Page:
High school redistricting opposed by some parents Other changes have few foes

March 07, 1993|By Lan Nguyen | Lan Nguyen,ROBERT CRONAN/STAFF GRAPHICStaff Writer

Talk of school boundary line changes has raised a ruckus in Howard County, where school officials are planning to shuffle several hundred students to accommodate the county's growth.

School officials plan to transfer about 250 elementary school students from three districts to fill a new elementary school in Elkridge, scheduled to open next school year. They also plan to move about 500 middle school students to ease crowding and to fill a new middle school in Marriottsville, also scheduled to open next school year.

While these two proposals have not been met by much resistance, the proposal to shift high school boundary lines has. Parents in the Longfellow, Hobbit's Glen and Beaverbrook neighborhoods, which have been recommended to shift from Centennial High School to Wilde Lake High School in 1994, are arguing that the move would hurt their children's education. They cite Wilde Lake's lower test scores as a main factor.

Parents in the Dorsey Hall neighborhood -- recommended to shift to the new western high school in 1996 -- say they shouldn't be redistricted to Wilde Lake because they aren't in Wilde Lake's school feeder system. They say their kids attend Northfield elementary and Dunloggin middle, schools that have never been in Wilde Lake's district.

"This is our community, and we want to stay within our community school feeder system," says Jane Jeffries, chairman of the Dorsey Hall Redistricting Committee.

The two communities are expected to turn out in large numbers to testify at this week's two Board of Education hearings on redistricting. More than 130 parents have signed up to speak, and close to half of them will be discussing high school redistricting.

The hearings are scheduled for 7:30 p.m. Tuesday and Wednesday at Howard High School.

What follows is a list of questions that parents commonly ask about the process.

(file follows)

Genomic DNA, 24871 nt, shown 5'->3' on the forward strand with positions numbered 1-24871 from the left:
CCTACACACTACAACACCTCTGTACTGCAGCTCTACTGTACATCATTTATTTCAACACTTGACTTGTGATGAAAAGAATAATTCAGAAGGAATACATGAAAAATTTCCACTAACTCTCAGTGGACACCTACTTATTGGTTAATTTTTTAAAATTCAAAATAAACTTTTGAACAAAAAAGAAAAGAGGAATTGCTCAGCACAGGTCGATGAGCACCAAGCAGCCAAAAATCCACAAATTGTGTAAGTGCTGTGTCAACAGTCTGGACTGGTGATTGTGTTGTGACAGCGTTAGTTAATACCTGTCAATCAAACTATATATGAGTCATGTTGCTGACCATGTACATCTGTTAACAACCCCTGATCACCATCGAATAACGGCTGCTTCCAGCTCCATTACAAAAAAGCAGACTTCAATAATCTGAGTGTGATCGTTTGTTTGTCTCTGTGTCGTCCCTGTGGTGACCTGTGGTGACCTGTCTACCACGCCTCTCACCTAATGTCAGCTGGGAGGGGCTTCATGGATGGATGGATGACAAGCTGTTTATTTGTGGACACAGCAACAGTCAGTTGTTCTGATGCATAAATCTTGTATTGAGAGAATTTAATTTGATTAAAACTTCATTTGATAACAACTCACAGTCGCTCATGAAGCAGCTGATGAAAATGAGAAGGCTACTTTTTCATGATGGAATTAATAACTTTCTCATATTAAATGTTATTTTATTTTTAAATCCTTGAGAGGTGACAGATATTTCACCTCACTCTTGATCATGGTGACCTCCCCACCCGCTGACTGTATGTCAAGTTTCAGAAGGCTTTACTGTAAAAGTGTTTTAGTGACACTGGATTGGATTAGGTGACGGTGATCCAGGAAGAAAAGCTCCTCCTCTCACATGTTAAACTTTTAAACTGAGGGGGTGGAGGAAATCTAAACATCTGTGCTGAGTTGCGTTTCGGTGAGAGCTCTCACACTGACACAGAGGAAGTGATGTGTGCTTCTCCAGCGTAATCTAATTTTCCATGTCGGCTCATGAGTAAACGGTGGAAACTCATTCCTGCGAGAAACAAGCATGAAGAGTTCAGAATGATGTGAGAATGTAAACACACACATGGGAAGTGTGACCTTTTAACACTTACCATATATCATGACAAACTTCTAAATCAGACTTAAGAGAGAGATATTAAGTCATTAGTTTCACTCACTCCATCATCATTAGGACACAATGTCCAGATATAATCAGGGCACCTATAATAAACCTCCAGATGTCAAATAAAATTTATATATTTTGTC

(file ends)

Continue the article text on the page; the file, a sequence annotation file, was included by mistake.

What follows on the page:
Why are the schools drawing new boundary lines?

Redistricting results from crowding, according to Associate Superintendent Maurice Kalin, in charge of redistricting for 17 years. Redistricting is necessary to accommodate new students and to equalize student populations.

An additional 11,000 students -- or an average of 1,500 students a year -- are expected to attend Howard County schools by the year 1999. Elementary schools will grow by about 33 percent, middle schools by 42 percent and high schools by close to 50 percent.

Major redistricting on the high school level is planned for 1996, when two new schools open.

Why doesn't the school system just add on to existing schools?

The school system sometimes does, but the board has capped enrollment at schools so they can remain competitive with one another. High schools are supposed to have no more than 1,400 students; middle schools, 662 students; and elementary schools, students.

Sometimes, additions are so extensive that schools may have to close for work to progress. Wilde Lake High School will close in 1994 for two years as about $20 million in renovations begin.

Even with two new high schools scheduled to open in 1996, Mr. Kalin said the school system will be short 1,300 places for students. Last week, he proposed to build additions at either Atholton or Centennial high schools.

Isn't Howard County building new schools to make room for the new students?

School officials say they plan to open at least two new schools a year until 1999. In school year 1996, four schools will open, including two $30 million high schools in the western and eastern parts of the county. The schools are expected to relieve crowding at Centennial, Mount Hebron and Howard.

On the middle school level, Mount View is finishing construction this year and will open next school year to relieve crowding at Glenwood and Patapsco. School officials predict Mount View will be crowded in 1997 and say they will have to redistrict Turf Valley, Pine Orchard and Bethany Manor neighborhoods.

Scheduled to open in school year 1994 is a northern elementary school; 1995, a northeastern middle school; in 1996, two new high schools and a western and northeastern elementary school; and in 1997, a southeastern elementary and middle school. Ten elementary and middle schools are expected to be built by 2002.

Locations for many of the proposed schools have not been found, and any construction is subject to the state's and county's ability to fund them.

Are there other changes?

Some schools will get relocatables -- or portable classrooms -- to accommodate students and others will have them removed. Mount Hebron High School is slated to receive two more relocatables for a total of four next school year. Centennial High School will receive four more for a total of eight next school year.

On the elementary school level, St. John's Lane is expected to get two more portables next year, and Deep Run is expected to give up two.

What factors are being considered in redistricting?

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